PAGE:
Waukesha water

A Wisconsin town is getting a lot of attention these days -- on the issue of drinking water.

 

Waukesha lies outside the Great Lakes basin, but it has received permission to take water from Lake Michigan. Officials are still debating the impact of the precedent-setting decision – and a group of mayors is challenging the town’s action.

 

Meanwhile, Waukesha is moving full speed ahead.  


Susan Bence / Milwaukee Public Radio

Waukesha reports that it is in full steam ahead mode with plans to deliver Lake Michigan water to its residents. At the meantime, a consortium of U.S. and Canadian mayors, the Great Lakes St Lawrence Cities Initiative, are fighting to halt the project.

While the Compact Council already cast its unanimous support in favor of Waukesha last summer, the body will listen to both sides in the next month or so.

Susan Bence

Although the Great Lakes governors approved Waukesha’s application, a coalition of Great Lakes mayors hopes to stop it.

This week, those who belong to the Great Lakes and St. Lawrence Cities Initiative announced that they would challenge the Compact Council’s decision.

The decision to allow Waukesha to divert Lake Michigan water does meet the rigorous standards of the Great Lakes Compact and therefore sets 'a very bad precedent,' according to the Cities Initiative. It is launching a legal challenge, in addition to asking President Obama, Canadian Prime Minister Trudeau and the International Joint Commission to stop the diversion.

    

Waukesha leaders continued to celebrate on Wednesday. Earlier this week, all eight Great Lakes states voted to allow the city to draw water from Lake Michigan.

The city sits outside the Great Lakes basin but says it needs the water because Waukesha’s underground supply is running low and is tainted with radium. Waukesha plans to pump-in Lake Michigan water from Oak Creek’s utility because talks with Milwaukee did not advance.

Susan Bence

Tuesday all eight Great Lake states said “yes” to Waukesha's request to draw water from Lake Michigan. It was a historic moment because it was the first test of the Great Lakes Compact, which restricts diversions outside the basin.

The city's underground water supply is dwindling and increasingly contaminated with cancer-causing radium, so Waukesha spent years building its case that the Great Lakes are its only sustainable source for clean drinking water.

Wisconsin DNR

Wednesday, the Great Lakes-St. Lawrence River Water Resources Regional Body completed the last step necessary to push the City of Waukesha’s request to draw Lake Michigan water for a final vote.

Waukesha maintains the Great Lakes provide the only sustainable solution to its radium-tainted well water.

The group’s job was to review the application, judge if it adheres to the tenets of the Great Lakes Compact and pass recommendations to the Great Lakes-St. Lawrence River Basin Water Resources Council, or Compact Council.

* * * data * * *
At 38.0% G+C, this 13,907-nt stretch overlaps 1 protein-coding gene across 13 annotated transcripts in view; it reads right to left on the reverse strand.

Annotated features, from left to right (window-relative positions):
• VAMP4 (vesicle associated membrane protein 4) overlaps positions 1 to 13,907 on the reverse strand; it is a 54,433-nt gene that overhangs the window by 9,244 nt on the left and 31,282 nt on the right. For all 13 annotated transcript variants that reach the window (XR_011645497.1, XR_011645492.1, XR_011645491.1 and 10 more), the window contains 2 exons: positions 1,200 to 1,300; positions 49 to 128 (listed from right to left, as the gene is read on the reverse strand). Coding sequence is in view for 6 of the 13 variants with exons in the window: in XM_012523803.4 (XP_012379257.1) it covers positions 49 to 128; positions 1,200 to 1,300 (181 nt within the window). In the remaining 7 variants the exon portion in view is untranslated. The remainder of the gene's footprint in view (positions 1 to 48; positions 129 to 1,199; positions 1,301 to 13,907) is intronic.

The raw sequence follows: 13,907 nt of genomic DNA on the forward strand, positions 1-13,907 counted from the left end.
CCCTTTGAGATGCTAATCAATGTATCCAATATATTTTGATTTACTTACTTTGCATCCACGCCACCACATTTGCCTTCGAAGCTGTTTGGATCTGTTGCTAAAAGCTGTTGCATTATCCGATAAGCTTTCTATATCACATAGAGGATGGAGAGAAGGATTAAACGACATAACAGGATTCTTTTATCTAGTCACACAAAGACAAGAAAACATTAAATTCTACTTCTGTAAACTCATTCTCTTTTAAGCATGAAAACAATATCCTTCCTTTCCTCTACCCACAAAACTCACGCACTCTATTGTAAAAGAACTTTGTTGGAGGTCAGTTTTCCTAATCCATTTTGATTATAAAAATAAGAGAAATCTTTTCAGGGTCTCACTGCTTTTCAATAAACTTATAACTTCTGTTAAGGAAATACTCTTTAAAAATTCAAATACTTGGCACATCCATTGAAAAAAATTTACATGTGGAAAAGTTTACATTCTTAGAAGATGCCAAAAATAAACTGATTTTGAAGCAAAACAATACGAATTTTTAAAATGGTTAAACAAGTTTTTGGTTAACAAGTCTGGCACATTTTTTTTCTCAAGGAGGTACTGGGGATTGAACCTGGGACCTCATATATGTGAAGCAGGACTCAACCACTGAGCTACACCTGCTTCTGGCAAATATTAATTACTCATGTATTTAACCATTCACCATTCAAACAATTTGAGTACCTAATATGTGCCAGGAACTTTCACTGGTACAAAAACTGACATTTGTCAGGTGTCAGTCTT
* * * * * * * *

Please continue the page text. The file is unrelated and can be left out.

Susan Bence

Waukesha will have to wait at least another week to learn whether its request for Lake Michigan water may move forward. Great Lakes delegates met Tuesday and Wednesday in Chicago. They were supposed to decide whether to recommend approval of Waukesha’s request; instead the group moved to delay.

Waukesha’s application to draw from the Basin is the first since the Great Lakes Compact came to life in 2008.

S Bence

Two days of crucial discussions that could affect Waukesha and its drinking water ended Friday afternoon in Chicago. Representatives of the Great Lakes states and Canadian provinces scaled-back part of the city's plan to divert water from Lake Michigan. The changes are recommendations but could influence the final outcome in June. 

S Bence

The director of the Center for Water Policy at UW-Milwaukee’s School of Freshwater Sciences, Jenny Kehl, says the pending decision on Waukesha's request to divert Great Lakes water will have national significance.

As Wells Go Deeper, Radium Levels Rise in Wisconsin's Tap Water

Mar 6, 2016
Matt Campbell / Wisconsin Center for Investigative Journalism

In 2014, the village of Sussex in southeast Wisconsin made a dismaying discovery. The radioactive element radium, a contaminant that occurs naturally in bedrock throughout the region, had seeped into two of its seven water wells.

It was not exactly a surprise. Radium has long been a problem in drinking water for dozens of Wisconsin communities from Green Bay to the Illinois border.

S Bence

The Conference of Great Lakes and St. Lawrence Governor and Premiers held the only scheduled public hearing as it scrutinizes Waukesha’s application on Thursday.

City leaders say that after years of fine-tuning their application, diversion is the only viable solution to replace Waukesha's current water source – deep wells that have become increasingly contaminated with radium.

S Bence

At 3 pm today, Wisconsin's neighboring seven state and two Canadian provinces will listen to what the public has to say about Waukesha's request to draw water from the Great Lakes Basin.

The visiting delegates face an immense decision, and the Great Lakes Compact is their guide.

It came to life in 2008 after years of discussion and negotiation. The agreement bans diversions from the Great Lakes Basin, save rare exceptions.

S Bence

The International Joint Commission, or IJC, released that advice on Tuesday.

The U.S. and Canadian governments created the commission in 1909 to resolve disputes around “shared” waters.

The last time the International Joint Commission released a major report protecting the Great Lakes from diversions was in 2000.

S Bence

Waukesha has been working toward this moment for over a decade. On Thursday morning, Wisconsin’s Department of Natural Resources forwarded Waukesha's application to draw drinking water from Lake Michigan to the remaining Great Lakes states and Canadian provinces.

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